Apart from understanding the temperature dependence of material gain and electromagnetic
cavities, the understanding of the temperature dependence of the Purcell factor
*F*_{p} and the spontaneous emission factor β is
equally important, largely motivated by the quest for energy-efficient operations in nano-scale
devices. While the concept of thresholdless operation continues to be a subject of debate [25, 50],
the modulation and efficiency improvements enabled by wavelength-scale cavities, which are directly
related to the modification of the spontaneous emission (Purcell effect) in these cavities, is
fairly well understood [30–32]. For example, with proper design, the cavity of a
sub-wavelength laser may be designed such that most of the spontaneous emission is channeled into
the lasing mode. In so doing, unwanted emission into non-lasing modes is mitigated, and the
below-threshold efficiency is limited only by non-radiative recombination. In nano-scale lasers,
enhanced emission together with a reduced number of cavity modes relative to large lasers can have
significant effects, especially on sub-threshold behavior. These effects are generally desirable, as
they tend to increase the utilization of spontaneous emission into the lasing mode, thus lowering
the lasing threshold and increasing β. If the desired cavity mode has the highest Purcell
factor amongst all cavity modes, a high β laser can be realized even in a multi-mode cavity.
With this design goal in mind, it is important to accurately evaluate the
*F*_{p} of all cavity modes, taking into account the emitter
environment and the semiconductor gain material properties. While the original Purcell effect
evaluation was for radio frequency micro-cavities, the formal treatment of Purcell effect specific
to nano-scale devices wasn’t presented until the work of [26, 32, 51]. Tailored for
nanolasers, these studies provide insight into the fundamental physics in the nano-cavities,
although the temperature dependence of *F*_{p} was not
included.

For a cavity of quality factor Q, active region volume
*V*_{a} and refractive index *n*, emitting at
the free-space wavelength *λ*, the Purcell factor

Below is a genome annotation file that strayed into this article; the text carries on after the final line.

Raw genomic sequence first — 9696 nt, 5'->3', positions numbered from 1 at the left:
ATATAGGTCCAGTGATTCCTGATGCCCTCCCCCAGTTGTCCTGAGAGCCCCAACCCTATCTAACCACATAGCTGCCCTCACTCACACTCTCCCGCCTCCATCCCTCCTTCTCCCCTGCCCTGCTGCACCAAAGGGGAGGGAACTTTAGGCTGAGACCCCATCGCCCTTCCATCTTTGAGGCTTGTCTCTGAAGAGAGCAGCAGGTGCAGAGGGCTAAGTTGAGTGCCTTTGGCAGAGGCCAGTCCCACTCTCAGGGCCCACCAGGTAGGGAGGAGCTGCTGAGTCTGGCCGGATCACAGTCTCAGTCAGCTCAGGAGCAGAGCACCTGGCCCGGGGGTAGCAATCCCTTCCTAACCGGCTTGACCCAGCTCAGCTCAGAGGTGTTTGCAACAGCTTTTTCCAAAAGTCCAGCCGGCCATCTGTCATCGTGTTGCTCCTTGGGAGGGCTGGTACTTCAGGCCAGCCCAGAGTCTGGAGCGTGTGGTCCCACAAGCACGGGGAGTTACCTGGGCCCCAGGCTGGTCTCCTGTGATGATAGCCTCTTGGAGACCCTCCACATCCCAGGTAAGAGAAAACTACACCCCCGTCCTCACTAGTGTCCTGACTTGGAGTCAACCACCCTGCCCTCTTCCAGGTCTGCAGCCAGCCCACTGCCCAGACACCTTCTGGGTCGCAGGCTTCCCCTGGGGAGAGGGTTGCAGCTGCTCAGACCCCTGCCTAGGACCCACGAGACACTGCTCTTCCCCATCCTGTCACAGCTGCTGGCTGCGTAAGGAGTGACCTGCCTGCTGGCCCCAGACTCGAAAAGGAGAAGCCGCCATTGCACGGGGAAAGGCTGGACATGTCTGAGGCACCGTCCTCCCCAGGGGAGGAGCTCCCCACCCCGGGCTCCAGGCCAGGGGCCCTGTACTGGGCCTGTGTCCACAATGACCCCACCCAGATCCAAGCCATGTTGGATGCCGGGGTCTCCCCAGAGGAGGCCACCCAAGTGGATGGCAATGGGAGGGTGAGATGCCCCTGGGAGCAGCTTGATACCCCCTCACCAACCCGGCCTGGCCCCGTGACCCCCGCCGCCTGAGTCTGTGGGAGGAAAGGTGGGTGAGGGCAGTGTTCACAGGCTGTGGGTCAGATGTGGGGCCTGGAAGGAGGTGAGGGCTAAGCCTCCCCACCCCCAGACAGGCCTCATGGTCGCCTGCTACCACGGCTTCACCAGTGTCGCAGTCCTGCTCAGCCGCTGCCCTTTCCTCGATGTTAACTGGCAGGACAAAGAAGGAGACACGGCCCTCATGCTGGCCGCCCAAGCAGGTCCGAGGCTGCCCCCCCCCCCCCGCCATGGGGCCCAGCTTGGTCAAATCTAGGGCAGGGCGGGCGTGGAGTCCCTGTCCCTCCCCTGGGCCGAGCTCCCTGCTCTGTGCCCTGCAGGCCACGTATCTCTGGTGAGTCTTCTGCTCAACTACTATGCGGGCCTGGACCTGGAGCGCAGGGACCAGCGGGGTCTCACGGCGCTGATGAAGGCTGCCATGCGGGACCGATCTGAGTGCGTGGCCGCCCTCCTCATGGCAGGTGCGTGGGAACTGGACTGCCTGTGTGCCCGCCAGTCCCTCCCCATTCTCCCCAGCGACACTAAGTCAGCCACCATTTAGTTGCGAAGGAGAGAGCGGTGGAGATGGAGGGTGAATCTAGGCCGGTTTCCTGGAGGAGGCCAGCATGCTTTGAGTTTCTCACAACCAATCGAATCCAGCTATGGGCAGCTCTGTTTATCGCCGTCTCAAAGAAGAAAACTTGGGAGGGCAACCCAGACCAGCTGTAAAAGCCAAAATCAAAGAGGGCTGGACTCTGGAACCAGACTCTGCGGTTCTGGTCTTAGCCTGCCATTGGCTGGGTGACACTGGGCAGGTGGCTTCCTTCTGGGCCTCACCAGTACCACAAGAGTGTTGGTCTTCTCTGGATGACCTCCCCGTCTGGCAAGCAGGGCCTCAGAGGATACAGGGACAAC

*F*_{p} describes the rate of spontaneous emission relative
to the emission in bulk. In the simplified expression of a two-level system and a single cavity mode
that are on resonance and spatially overlapping, *F*_{p}
usually takes the form

$${F}_{p}=\frac{3}{4{\pi}^{2}}\frac{Q}{{V}_{a}}{\mathrm{(}\frac{\lambda}{n}\mathrm{)}}^{3}.\text{\hspace{1em}(1)}$$(1)

This simplified form is the one most commonly seen and used in the literature [52] to quantify
the cavity-enhanced or -inhibited rate of spontaneous emission, relative to the emission in
freespace. However, using the emitter-field-reservoir model in the quantum theory of damping,
effects ignored in the commonly used Purcell factor expression can be captured. The result revealed
that, this expression is far from accurate in semiconductor nanolasers with bulk or MQW gain
media.

We apply the results from the non-relativistic QED treatment of 2-level systems to a 3-level
laser, in which emitters are pumped from the ground state ∣1> to an excited state
∣3> and quickly decay from state |3> to a lower state |2>;
the lasing transition is between states |2> and |1> [26]. Semiconductor
lasers in particular are frequently modeled in this manner, even though their underlying physics
differs: state |2> describes the condition where a conduction band state is occupied
and the valence band state of the same crystal momentum is vacant, while state |1>
describes the condition when the conduction band state is vacant and the valence band state is
occupied [53]. To describe such a system, we construct a basic model similar to that in ([54].
§9) and [55]. We suppose each emitter to interact with all modes of the cavity, but ignore
direct interaction among emitters. The cavity modes, on their part, undergo damping as a result of
loss at the cavity boundaries, and we model the loss as a thermal reservoir.

Loss at the cavity boundary, such as loss in a metallic mirror, or loss of energy through the
mirror and its eventual conversion to heat at some remote point in space, generally satisfies the
assumptions of a reservoir model: it is weak interaction with a large stochastic system that is
disordered and does not retain memory of past interactions. Further, this reservoir is passive, as
it does not return energy to the mode. Rather, it drains the mode energy over time and is commonly
known as the zero temperature condition. The Hamiltonian describing each single emitter in this
system can be expressed as

$$\widehat{H}={\widehat{H}}_{A}+{\widehat{H}}_{F}+{\widehat{H}}_{AF}+{\widehat{H}}_{R}+{\widehat{H}}_{FR}\text{\hspace{1em}(2)}$$(2)

where $${\widehat{H}}_{A},\text{\hspace{0.17em}}{\widehat{H}}_{F}\text{\hspace{0.17em}and\hspace{0.17em}}{\widehat{H}}_{R}$$ are the emitter, field and reservoir Hamiltonian, respectively. $${\widehat{H}}_{AF}$$ denotes interaction between the emitter and the field modes, while $${\widehat{H}}_{FR}$$ denotes interaction between the field modes and the reservoir.

We note that even if, by assumption, a given emitter does not directly interact with other
emitters, the field modes still interact with all emitters present, rather than only with a single
emitter. This interaction is not included in the Hamiltonian in Eq. (2), either explicitly or as